Ask Terry Questions Oil Prices

Oil Prices

By Terry Savage on August 02, 2015 | Taxes & Economy

What is the reason a barrel of oil has hovered around $50 for the last year? In the past, OPEC, would control the price buy cutting production to control inventories, right? Are the inventories the reason, or is there another reason?

Thank you.

Terry Says:   There is a global free market in oil — and it is a “fungible” commodity.  That is, no matter where it is drilled (despite variations in sulfur content, etc) oil can pretty much be shipped and used and refined anywhere, based on transportation costs.  There are two benchmark prices for oil — WTI (West Texas) currently trading around $48, and Brent (Northern European) currently trading around $53.  But aside from these regional differences (which at times are reversed, depending on current inventories in each location) the overall price of oil is set by supply and demand.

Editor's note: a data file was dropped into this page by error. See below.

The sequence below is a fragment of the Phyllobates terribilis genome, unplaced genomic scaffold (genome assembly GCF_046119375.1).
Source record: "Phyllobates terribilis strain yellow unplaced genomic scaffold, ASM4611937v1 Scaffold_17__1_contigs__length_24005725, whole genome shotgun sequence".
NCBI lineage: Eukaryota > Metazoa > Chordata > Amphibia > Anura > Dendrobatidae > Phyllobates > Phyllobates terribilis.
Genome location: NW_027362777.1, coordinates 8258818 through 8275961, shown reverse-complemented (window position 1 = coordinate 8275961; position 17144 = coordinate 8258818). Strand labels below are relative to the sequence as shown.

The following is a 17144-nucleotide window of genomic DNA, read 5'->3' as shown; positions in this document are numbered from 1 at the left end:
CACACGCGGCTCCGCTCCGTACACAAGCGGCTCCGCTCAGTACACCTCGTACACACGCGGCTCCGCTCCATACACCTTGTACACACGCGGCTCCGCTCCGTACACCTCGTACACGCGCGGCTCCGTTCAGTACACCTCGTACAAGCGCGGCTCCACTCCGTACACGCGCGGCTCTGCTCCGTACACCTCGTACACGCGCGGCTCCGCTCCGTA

And since so much new oil (or energy substitutes) have been found since the 1970s when OPEC basically controlled the market, there is much more possibility for substitution and thus OPEC has less control over global prices.   With the current global economic slowdown (led by China) and the huge supplies found in the US by using new drilling (fracking) methods, the balance has changed, and prices are down.

And though you didn’t ask, my favorite after-thought:  When oil prices rise sharply, you can be sure that gasoline at the pump will also rise in price.  But gasoline prices come down much more slowly!!



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